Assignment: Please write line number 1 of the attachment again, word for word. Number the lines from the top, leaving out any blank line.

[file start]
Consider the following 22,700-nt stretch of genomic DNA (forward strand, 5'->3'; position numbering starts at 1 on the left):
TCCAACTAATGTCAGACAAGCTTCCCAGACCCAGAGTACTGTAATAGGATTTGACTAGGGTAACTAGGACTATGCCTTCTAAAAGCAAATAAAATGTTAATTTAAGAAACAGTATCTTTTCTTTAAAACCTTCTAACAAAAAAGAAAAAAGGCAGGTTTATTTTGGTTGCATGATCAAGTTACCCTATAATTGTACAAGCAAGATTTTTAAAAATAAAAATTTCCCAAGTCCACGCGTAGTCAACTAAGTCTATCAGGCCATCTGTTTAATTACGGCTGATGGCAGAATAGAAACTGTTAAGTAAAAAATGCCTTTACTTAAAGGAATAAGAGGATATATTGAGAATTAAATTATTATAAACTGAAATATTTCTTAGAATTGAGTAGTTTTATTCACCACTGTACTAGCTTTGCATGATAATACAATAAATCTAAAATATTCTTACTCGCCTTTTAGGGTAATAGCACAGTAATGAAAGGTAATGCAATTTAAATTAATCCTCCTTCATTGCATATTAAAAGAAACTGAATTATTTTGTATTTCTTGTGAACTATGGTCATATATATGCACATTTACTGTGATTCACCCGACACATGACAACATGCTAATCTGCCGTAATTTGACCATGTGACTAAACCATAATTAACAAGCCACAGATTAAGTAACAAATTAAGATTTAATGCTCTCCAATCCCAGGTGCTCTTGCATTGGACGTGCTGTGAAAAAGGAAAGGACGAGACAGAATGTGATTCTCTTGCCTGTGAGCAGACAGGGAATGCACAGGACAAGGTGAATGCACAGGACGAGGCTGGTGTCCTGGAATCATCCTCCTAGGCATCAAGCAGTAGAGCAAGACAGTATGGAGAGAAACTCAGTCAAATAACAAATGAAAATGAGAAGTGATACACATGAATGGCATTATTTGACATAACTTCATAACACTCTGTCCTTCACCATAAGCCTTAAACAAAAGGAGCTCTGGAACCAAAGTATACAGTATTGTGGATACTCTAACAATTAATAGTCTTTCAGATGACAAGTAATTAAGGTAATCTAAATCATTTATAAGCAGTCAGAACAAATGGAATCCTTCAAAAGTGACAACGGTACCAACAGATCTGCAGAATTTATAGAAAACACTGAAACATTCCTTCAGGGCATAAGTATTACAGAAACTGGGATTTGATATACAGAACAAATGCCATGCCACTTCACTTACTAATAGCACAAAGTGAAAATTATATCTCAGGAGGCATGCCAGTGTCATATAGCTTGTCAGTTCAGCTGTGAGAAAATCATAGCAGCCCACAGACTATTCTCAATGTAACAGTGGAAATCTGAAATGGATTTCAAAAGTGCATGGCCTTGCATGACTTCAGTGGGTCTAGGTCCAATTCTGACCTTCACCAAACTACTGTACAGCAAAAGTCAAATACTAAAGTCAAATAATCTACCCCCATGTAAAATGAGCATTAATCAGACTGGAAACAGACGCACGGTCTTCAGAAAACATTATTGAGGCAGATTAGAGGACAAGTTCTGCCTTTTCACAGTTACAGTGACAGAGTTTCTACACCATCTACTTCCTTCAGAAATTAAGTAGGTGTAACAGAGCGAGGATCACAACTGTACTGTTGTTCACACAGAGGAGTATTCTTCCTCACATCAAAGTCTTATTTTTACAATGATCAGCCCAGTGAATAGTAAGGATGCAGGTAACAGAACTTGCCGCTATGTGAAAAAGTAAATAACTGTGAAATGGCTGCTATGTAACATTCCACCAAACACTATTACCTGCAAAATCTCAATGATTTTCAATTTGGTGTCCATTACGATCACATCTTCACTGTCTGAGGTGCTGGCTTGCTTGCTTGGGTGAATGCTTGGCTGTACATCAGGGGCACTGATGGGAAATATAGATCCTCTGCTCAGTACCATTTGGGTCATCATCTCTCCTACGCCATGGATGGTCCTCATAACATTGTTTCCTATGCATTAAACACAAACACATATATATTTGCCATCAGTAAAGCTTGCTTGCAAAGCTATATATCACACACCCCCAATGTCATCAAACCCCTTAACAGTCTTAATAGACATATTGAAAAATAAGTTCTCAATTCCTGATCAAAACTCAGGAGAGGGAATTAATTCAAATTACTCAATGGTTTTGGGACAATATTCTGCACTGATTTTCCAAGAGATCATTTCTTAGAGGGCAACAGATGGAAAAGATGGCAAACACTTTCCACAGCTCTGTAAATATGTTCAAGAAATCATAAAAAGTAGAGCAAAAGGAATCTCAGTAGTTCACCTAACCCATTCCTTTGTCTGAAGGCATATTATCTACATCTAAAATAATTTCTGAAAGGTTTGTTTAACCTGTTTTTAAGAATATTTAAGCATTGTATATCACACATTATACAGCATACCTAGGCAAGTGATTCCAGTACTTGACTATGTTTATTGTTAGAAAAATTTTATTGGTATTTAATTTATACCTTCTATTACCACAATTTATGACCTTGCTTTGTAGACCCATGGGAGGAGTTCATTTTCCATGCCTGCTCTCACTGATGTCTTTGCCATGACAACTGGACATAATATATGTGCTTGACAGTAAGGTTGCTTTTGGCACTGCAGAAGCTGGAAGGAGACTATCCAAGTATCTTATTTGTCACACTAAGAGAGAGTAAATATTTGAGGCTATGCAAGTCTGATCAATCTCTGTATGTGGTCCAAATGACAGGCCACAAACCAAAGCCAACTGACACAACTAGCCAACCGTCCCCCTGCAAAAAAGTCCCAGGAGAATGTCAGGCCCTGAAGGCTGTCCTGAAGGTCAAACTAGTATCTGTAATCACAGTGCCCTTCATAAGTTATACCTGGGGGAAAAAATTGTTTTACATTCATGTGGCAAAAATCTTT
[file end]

Consider the following 22,700-nt stretch of genomic DNA (forward strand, 5'->3'; position numbering starts at 1 on the left):